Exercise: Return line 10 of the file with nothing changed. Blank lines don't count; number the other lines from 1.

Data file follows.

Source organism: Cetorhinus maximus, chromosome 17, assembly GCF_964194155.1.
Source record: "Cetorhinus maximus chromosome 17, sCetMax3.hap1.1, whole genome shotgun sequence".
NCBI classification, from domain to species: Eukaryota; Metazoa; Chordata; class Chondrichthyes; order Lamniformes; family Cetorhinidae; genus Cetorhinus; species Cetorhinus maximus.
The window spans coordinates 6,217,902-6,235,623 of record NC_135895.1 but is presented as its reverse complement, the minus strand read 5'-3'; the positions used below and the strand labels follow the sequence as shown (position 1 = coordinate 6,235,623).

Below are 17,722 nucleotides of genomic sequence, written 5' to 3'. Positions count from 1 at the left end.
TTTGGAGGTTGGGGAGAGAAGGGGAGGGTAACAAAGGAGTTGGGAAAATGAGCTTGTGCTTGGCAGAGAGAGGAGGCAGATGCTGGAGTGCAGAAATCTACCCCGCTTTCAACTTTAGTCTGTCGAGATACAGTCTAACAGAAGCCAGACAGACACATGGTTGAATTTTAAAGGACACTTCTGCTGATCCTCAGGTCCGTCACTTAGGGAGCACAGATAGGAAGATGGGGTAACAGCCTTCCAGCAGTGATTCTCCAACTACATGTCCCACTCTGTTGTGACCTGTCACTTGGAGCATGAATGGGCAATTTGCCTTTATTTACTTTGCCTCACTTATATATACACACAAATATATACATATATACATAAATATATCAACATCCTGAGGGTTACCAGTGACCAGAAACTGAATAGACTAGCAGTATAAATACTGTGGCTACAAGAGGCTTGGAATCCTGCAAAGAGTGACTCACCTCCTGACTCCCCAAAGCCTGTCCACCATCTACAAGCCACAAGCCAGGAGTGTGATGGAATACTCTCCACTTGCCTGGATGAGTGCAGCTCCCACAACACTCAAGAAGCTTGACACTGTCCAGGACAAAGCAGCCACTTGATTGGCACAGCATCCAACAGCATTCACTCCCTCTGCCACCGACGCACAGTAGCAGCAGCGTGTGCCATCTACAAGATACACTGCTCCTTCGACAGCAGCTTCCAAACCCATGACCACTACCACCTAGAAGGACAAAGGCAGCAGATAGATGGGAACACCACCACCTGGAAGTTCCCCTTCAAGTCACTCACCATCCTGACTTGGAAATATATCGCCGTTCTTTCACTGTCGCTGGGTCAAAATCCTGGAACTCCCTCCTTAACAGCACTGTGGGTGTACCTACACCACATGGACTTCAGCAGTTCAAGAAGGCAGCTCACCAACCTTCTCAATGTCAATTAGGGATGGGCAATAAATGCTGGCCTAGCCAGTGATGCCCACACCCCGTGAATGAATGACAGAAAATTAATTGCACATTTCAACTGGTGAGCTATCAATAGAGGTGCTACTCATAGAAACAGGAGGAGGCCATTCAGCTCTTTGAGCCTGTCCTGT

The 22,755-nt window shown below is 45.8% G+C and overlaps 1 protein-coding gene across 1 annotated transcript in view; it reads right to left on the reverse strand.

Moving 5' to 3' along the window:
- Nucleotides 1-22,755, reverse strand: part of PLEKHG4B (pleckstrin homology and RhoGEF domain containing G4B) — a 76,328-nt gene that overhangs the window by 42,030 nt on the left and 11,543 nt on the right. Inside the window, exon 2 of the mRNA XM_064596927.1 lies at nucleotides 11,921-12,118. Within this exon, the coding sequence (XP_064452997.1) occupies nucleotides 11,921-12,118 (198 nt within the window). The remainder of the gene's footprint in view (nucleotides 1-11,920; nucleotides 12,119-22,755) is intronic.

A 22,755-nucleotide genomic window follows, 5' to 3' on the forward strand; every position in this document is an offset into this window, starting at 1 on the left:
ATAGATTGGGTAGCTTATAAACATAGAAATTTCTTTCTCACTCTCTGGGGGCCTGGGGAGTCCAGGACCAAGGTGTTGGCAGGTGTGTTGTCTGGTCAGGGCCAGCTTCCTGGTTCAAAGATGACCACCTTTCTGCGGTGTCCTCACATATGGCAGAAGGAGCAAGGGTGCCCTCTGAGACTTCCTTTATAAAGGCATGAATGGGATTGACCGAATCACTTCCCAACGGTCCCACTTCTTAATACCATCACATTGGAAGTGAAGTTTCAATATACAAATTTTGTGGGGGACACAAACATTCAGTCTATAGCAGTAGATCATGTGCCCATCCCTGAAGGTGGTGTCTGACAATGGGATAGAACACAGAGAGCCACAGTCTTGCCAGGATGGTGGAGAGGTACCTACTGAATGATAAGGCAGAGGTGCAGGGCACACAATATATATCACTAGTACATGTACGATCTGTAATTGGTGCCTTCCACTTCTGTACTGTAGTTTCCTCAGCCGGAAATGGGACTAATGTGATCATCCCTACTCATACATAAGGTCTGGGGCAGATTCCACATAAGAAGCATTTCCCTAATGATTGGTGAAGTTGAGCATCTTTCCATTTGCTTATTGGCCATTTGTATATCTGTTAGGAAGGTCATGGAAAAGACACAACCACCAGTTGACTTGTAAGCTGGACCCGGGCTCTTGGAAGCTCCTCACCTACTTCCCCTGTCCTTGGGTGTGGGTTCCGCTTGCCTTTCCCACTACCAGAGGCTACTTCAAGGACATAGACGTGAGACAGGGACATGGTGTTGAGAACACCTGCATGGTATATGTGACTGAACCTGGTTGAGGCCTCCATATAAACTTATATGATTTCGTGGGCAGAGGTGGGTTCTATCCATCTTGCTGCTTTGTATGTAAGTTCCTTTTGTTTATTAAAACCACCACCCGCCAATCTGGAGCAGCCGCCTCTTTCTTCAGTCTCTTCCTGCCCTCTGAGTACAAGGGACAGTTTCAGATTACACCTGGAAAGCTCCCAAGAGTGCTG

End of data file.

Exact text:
A 22,755-nucleotide genomic window follows, 5' to 3' on the forward strand; every position in this document is an offset into this window, starting at 1 on the left: